Scott Sonner of the Associated Press has written a nice piece on Reno’s historic 1905 Virginia Street Bridge, soon to be demolished. I was glad to be able to share with him my thoughts about its significance to the city and beyond. You can read the story here.
Early one morning a few weeks ago, I stood on the bridge with three amazing women who devoted years to the effort to integrate preservation of the bridge into plans for the future of downtown Reno. I joined those efforts soon after I moved to town in 2003, inspired by the bridge’s understated elegance and classical form, its centrality to Reno’s development and identity, and the multitude of stories it contains.
Together, we worked for years in pursuit of a solution that would allow the bridge to remain in place while still accommodating the needs of flood control and the concerns of downtown business owners, and it is important that we did that. It is right and good for us to make every attempt to combine development with preservation of our most historic structures. It is critical for us to ask questions and to engage in those difficult conversations, sharing our opinions in a public forum. We should continue to do that as a city. We owe it to our past, recognizing that the future we are building will be infinitely enriched by embracing the stories of who and what we have been. The loss of each historic structure deprives us of a tangible reminder of our heritage, making it that much more difficult to connect to what came before us.
I’m proud of how hard we worked to save the bridge. And when it was clear that this bridge could not accommodate the level of flood protection required by the City of Reno, the Army Corps of Engineers, business owners, and the Truckee River Flood Project, I’m proud that each and every one of us who stood on the bridge that day participated in the process of determining what would replace it. We attended meetings of the Design Review Board convened to select a new bridge design, we met with its architects and engineers, and we discussed how to incorporate elements of the historic bridge into the new span. It is impossible to be a dedicated historic preservationist, at least a successful one, without also being a clear-eyed realist.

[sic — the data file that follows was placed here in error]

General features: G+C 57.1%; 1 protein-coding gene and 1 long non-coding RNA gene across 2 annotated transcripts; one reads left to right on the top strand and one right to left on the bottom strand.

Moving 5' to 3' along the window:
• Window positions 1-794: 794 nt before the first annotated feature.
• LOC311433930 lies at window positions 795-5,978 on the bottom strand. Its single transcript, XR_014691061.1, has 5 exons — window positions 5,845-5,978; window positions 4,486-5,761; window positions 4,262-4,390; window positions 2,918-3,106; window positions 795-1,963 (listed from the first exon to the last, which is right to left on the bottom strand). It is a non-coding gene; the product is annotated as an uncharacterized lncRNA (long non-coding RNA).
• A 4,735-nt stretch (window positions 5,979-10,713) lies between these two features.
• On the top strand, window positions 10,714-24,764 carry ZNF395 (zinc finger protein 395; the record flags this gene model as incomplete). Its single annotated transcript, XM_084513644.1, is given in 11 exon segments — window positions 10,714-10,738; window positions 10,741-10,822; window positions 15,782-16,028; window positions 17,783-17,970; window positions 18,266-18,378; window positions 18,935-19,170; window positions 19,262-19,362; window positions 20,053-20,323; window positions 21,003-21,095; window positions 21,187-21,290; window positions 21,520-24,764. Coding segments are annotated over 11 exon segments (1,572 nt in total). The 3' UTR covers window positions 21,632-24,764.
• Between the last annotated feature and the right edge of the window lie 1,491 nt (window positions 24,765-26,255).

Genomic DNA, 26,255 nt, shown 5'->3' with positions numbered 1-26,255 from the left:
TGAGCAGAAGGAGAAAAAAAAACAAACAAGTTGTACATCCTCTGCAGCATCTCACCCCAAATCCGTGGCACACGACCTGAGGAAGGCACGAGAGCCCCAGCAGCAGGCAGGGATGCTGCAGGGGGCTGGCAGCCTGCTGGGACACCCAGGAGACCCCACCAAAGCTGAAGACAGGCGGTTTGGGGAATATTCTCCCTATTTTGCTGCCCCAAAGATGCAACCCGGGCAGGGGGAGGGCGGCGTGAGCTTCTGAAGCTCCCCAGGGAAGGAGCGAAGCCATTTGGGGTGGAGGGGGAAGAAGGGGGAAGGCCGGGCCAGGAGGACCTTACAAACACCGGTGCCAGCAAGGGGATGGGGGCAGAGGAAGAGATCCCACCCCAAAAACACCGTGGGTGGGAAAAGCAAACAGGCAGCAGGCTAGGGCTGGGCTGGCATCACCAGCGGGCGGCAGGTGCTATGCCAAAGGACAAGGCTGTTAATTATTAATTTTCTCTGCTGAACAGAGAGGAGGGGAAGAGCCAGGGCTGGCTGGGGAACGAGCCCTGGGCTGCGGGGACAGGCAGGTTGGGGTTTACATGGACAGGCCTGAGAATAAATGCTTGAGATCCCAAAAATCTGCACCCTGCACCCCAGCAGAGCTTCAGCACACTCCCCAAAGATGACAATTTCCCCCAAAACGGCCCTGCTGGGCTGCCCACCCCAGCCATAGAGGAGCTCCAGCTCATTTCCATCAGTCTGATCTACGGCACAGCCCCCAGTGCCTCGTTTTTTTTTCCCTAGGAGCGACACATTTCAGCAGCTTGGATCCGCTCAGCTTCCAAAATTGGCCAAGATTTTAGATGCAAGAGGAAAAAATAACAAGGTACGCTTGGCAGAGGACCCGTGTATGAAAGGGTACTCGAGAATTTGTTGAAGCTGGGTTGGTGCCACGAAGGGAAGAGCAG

On that day, our final day on the bridge together, we talked about how much it had seen in its 110 years: the growth of the city’s population from fewer than 10,000 residents to more than 250,000; the devastating fires that brought down earlier versions of the Riverside Hotel and the Masonic Temple; the demolition of the charming little Carnegie Library to make way for the Post Office building now gracing the south bank; the golden peals of laughter and music cascading from the Mapes and Riverside in their prime; the hum of the streetcar traversing its length; and yes, the footsteps of the newly divorced, pausing for a moment at the railing to consider whether or not to join the ranks of the famed ring-flingers.
We brought with us armfuls of white roses and daisies, and flung them one by one, like discarded wedding rings, into the river, watching them land gently in the rivulets and catch in the rocks, until they finally broke free, winding their way downstream and out of sight.
Goodbye to a bridge that has served this city so well. Goodbye to your beauty and elegance, to your steadfast endurance through times both robust and lean. Goodbye to a well-worn path trod by thousands. Goodbye to the rings and flowers, to the crystalline blue of that morning sky. Goodbye, goodbye, goodbye.